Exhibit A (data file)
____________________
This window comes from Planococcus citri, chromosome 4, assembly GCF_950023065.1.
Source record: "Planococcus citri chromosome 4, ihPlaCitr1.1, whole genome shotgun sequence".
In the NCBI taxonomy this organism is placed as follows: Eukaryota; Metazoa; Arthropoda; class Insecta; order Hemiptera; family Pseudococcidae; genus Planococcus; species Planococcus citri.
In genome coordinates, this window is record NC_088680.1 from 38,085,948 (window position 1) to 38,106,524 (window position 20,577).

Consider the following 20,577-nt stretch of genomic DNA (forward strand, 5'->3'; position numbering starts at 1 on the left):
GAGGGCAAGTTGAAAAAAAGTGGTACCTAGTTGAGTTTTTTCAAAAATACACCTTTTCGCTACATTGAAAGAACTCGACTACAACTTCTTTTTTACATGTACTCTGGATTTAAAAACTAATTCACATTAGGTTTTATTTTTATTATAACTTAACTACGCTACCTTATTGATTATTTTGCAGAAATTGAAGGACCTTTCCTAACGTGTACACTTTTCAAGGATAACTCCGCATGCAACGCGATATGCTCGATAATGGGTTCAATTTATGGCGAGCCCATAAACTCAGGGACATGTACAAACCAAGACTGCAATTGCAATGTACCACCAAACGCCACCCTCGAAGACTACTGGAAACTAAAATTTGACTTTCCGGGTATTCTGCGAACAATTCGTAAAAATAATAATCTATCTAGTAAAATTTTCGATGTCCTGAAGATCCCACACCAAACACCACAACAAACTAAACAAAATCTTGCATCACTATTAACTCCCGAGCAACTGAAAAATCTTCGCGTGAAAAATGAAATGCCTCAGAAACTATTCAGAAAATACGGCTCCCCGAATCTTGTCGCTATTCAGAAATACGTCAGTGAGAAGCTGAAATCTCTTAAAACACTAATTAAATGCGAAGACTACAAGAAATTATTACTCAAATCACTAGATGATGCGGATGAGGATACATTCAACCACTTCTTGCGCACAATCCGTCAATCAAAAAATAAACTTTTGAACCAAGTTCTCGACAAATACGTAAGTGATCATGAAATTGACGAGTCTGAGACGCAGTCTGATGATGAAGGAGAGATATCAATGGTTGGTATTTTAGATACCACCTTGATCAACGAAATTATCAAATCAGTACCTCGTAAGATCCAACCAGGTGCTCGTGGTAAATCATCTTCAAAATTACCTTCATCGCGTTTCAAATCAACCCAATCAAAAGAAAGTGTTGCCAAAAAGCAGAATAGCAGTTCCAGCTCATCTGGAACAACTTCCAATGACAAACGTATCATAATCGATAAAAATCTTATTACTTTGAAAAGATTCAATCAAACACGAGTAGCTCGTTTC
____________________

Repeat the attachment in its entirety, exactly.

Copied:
This window comes from Planococcus citri, chromosome 4, assembly GCF_950023065.1.
Source record: "Planococcus citri chromosome 4, ihPlaCitr1.1, whole genome shotgun sequence".
In the NCBI taxonomy this organism is placed as follows: Eukaryota; Metazoa; Arthropoda; class Insecta; order Hemiptera; family Pseudococcidae; genus Planococcus; species Planococcus citri.
In genome coordinates, this window is record NC_088680.1 from 38,085,948 (window position 1) to 38,106,524 (window position 20,577).

Consider the following 20,577-nt stretch of genomic DNA (forward strand, 5'->3'; position numbering starts at 1 on the left):
GAGGGCAAGTTGAAAAAAAGTGGTACCTAGTTGAGTTTTTTCAAAAATACACCTTTTCGCTACATTGAAAGAACTCGACTACAACTTCTTTTTTACATGTACTCTGGATTTAAAAACTAATTCACATTAGGTTTTATTTTTATTATAACTTAACTACGCTACCTTATTGATTATTTTGCAGAAATTGAAGGACCTTTCCTAACGTGTACACTTTTCAAGGATAACTCCGCATGCAACGCGATATGCTCGATAATGGGTTCAATTTATGGCGAGCCCATAAACTCAGGGACATGTACAAACCAAGACTGCAATTGCAATGTACCACCAAACGCCACCCTCGAAGACTACTGGAAACTAAAATTTGACTTTCCGGGTATTCTGCGAACAATTCGTAAAAATAATAATCTATCTAGTAAAATTTTCGATGTCCTGAAGATCCCACACCAAACACCACAACAAACTAAACAAAATCTTGCATCACTATTAACTCCCGAGCAACTGAAAAATCTTCGCGTGAAAAATGAAATGCCTCAGAAACTATTCAGAAAATACGGCTCCCCGAATCTTGTCGCTATTCAGAAATACGTCAGTGAGAAGCTGAAATCTCTTAAAACACTAATTAAATGCGAAGACTACAAGAAATTATTACTCAAATCACTAGATGATGCGGATGAGGATACATTCAACCACTTCTTGCGCACAATCCGTCAATCAAAAAATAAACTTTTGAACCAAGTTCTCGACAAATACGTAAGTGATCATGAAATTGACGAGTCTGAGACGCAGTCTGATGATGAAGGAGAGATATCAATGGTTGGTATTTTAGATACCACCTTGATCAACGAAATTATCAAATCAGTACCTCGTAAGATCCAACCAGGTGCTCGTGGTAAATCATCTTCAAAATTACCTTCATCGCGTTTCAAATCAACCCAATCAAAAGAAAGTGTTGCCAAAAAGCAGAATAGCAGTTCCAGCTCATCTGGAACAACTTCCAATGACAAACGTATCATAATCGATAAAAATCTTATTACTTTGAAAAGATTCAATCAAACACGAGTAGCTCGTTTC